Book 6 on the horizon of a creative wasteland

Well, after four (FOUR!) years, I can finally say that book 6 is ready for people’s eyes. Though anyone expecting a doorstop novel will be disappointed, it is a mere 91k and change. Nor does the ridiculously long writing period mean it is some intricately plotted, multi-layered and painstakingly researched story, either. I mean, it has a plot, some layers and I did do some research, but nothing that warranted four years worth of work. What is it then? Well, there’s still a little debate on that too. It’s both a folk horror and a crime novel, it has elements of a detective novel, a mystery and a supernatural noir too. I like a mash up.

I was lucky enough to study with Curtis Brown Creative on their 6 month online novel writing course back in 2017, taught by the wonderful Suzannah Dunn, and it was here where the book began. Work-shopping with my fellow students helped me find the right path for the story and the best way to structure it. In terms of coming out the other side with a better novel, it was an invaluable experience. It also proved to be quite a successful group too – at time of writing, Lori Kaufmann, Sarah Daniels, and Hiron Ennes all have books either out or imminent. Fairly confident there will be others to follow. Not bad for a group of 15. More recently I returned to Curtis Brown Creative and joined their mentorship programme, working with Queen of London Noir, Cathi Unsworth. Cathi was brilliant to work with, and for a novel that blends crime and the supernatural, it was hard to think of anyone better to help guide it into shape. With some tough love, and a lot of laughs, Cathi helped me take a scalpel to it and kill my darlings. Though I’m not sure ‘darlings’ is the right word in this instance. I don’t miss any of the little bastards yet.

So, while my work with CBC and the inevitable agent dance that followed each occasion, can account for a fraction of those four years, it barely scratches the surface. In truth, the reason it has taken so long was an infestation of creative malaise and a shattering of self-confidence. Where did it come from? No idea. But it was swiftly followed by 2020, and then that was that. No banana bread baking or learning a musical instrument for me. What was left of my creativity went and hid in some dark place. Can’t blame it, I spent most of last year wanting to do the same. Short stories were started and left, desire deleted by doubt. Editing continued on book 6 but only half-heartedly, new stories were roughed out, characters created and then left in their half-formed lives in the pages of a notebook. What I first put down to laziness soon became something else. It was, it was fair to say, almost crippling. And I can’t really explain it. For most of last year, with all the horrors going on in the world, it also seemed monumentally self-indulgent and pathetic to even think about it. It just didn’t matter in the grand scheme of things. I even struggled to read much, and rather strangely, when I did read I tended to find comfort in darker books (favourite recent reads: Water Shall Refuse Them by Lucie McKnight Hardy, Some Will Not Sleep by Adam Nevill and Starve Acre by Andrew Michael Hurley) Not sure what that says. Not sure I should question it.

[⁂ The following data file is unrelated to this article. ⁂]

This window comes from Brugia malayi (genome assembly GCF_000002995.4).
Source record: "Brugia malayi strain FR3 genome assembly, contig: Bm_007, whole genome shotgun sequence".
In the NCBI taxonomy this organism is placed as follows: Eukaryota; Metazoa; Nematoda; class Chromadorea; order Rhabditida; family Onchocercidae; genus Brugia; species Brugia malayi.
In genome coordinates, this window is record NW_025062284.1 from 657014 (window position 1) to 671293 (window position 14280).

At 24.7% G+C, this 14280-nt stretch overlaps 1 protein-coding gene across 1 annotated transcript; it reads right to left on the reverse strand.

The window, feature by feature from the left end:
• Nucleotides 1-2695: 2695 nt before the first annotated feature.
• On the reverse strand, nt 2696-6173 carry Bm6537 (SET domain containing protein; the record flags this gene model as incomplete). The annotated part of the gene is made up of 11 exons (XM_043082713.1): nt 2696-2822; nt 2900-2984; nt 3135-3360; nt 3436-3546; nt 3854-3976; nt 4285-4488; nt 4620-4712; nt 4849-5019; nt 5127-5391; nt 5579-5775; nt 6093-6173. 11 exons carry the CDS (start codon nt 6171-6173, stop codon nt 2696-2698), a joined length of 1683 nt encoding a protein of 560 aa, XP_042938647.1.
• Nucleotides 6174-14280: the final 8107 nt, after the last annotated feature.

I stopped watching the news so obsessively a while ago, as the general feeling of helplessness that it generated wasn’t, well, helping. Short of getting jabbed, wearing a mask and not acting like a dick, there was very little it seemed I could offer. So, concentrating on my own pathetic issues of creativity and self-doubt have, in some ways, become a bit of a coping mechanism. And I’m trying not to feel guilty about that. The big picture remains overwhelming, I guess it will for some time, so why not try and fix the small pictures in your life and hope that they, eventually, have the cumulative effect of looking good enough to you, and those in your life, that they are worth hanging on the wall. It’s all most of us have got.

While a lot of my life remains a work in progress, at least the next novel isn’t. It’s done, I love it, and that’s not a bad place to start again. In many ways this post is more an exercise for me to write something again, than it is a need to say anything meaningful. It’s the first thing I’ve written in nearly a year and that in itself feels like a small achievement. So thank you for reading it. Time to revisit those short stories now, I think.

As for book 6, well, more on that soon…

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